“What this pledge means is that as long as someone uses our patents for electric vehicles and doesn’t do bad things, such as knocking off our products or using our patents and then suing us for intellectual property infringement, they should have no fear of Tesla asserting its patents against them.”

The Good

Another car company can use Tesla’s patented technology instead of spending resources developing similar electric vehicle technology. Tesla is the leading seller of electric vehicles and has sold more than 380,000 electric vehicles (as of April 2019). There is still opportunity for electric vehicle development as the electric vehicle market share is small (1.8% as of March 2019). As a result, Tesla’s pledge is significant because it encourages the sharing and use of powerful information in the auto industry, which should accelerate society’s move toward electric vehicles. The use of proven technology can facilitate a start-up company’s path to success or focus an established automaker’s efforts to develop electric vehicles. Further, Toyota has followed Tesla’s approach with respect to its hydrogen fuel cell technology. This open patent framework is not limited to only the auto industry. Google, for example, has pledged to open some of its patents directed at encryption technologies.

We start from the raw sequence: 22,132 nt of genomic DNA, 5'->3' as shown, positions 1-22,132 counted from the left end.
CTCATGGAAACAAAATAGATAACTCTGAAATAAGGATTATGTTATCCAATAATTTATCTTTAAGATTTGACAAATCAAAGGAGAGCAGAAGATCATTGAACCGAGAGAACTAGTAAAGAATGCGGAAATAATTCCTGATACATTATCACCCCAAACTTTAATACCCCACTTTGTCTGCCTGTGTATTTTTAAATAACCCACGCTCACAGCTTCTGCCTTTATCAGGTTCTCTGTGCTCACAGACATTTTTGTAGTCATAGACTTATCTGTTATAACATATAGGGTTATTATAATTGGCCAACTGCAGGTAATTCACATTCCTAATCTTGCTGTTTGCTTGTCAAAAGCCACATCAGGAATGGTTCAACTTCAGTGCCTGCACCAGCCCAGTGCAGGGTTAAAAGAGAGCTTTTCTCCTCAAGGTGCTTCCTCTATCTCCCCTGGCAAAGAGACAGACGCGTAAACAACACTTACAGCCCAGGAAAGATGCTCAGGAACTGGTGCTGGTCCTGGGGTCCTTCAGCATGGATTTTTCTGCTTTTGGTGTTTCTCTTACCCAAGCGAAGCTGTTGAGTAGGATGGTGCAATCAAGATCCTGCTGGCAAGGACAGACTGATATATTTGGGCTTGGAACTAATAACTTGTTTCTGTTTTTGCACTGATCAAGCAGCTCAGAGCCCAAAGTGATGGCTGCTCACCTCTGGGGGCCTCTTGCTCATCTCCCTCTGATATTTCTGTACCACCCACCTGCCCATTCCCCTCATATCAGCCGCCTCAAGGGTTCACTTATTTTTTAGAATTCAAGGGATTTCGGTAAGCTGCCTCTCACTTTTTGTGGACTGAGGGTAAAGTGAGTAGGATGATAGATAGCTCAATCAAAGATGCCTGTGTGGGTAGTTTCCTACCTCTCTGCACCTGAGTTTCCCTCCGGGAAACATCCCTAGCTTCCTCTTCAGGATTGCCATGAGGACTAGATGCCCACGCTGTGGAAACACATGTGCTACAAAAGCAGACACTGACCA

The Bad

While Tesla’s pledge may appear revolutionary, it has drawbacks. Some companies may fear the legal tools to enforce Tesla’s pledge are insufficient. As a result, automakers may be reluctant to use the patented technology out of fear that Tesla will not follow through on its promise. While a formal license agreement to use patented technology is enforceable through reliable legal tools, an informal pledge posted in blog format by a CEO on the company website may not carry the force of law. Is Tesla required to follow through with its pledge? Maybe, under the legal doctrine of estoppel. Will Tesla withdraw its pledge? It is unlikely as Elon Musk recently reminded the world of Tesla’s pledge. Nevertheless, Tesla’s pledge may have only limited impact if other automakers lack confidence to legally enforce the pledge.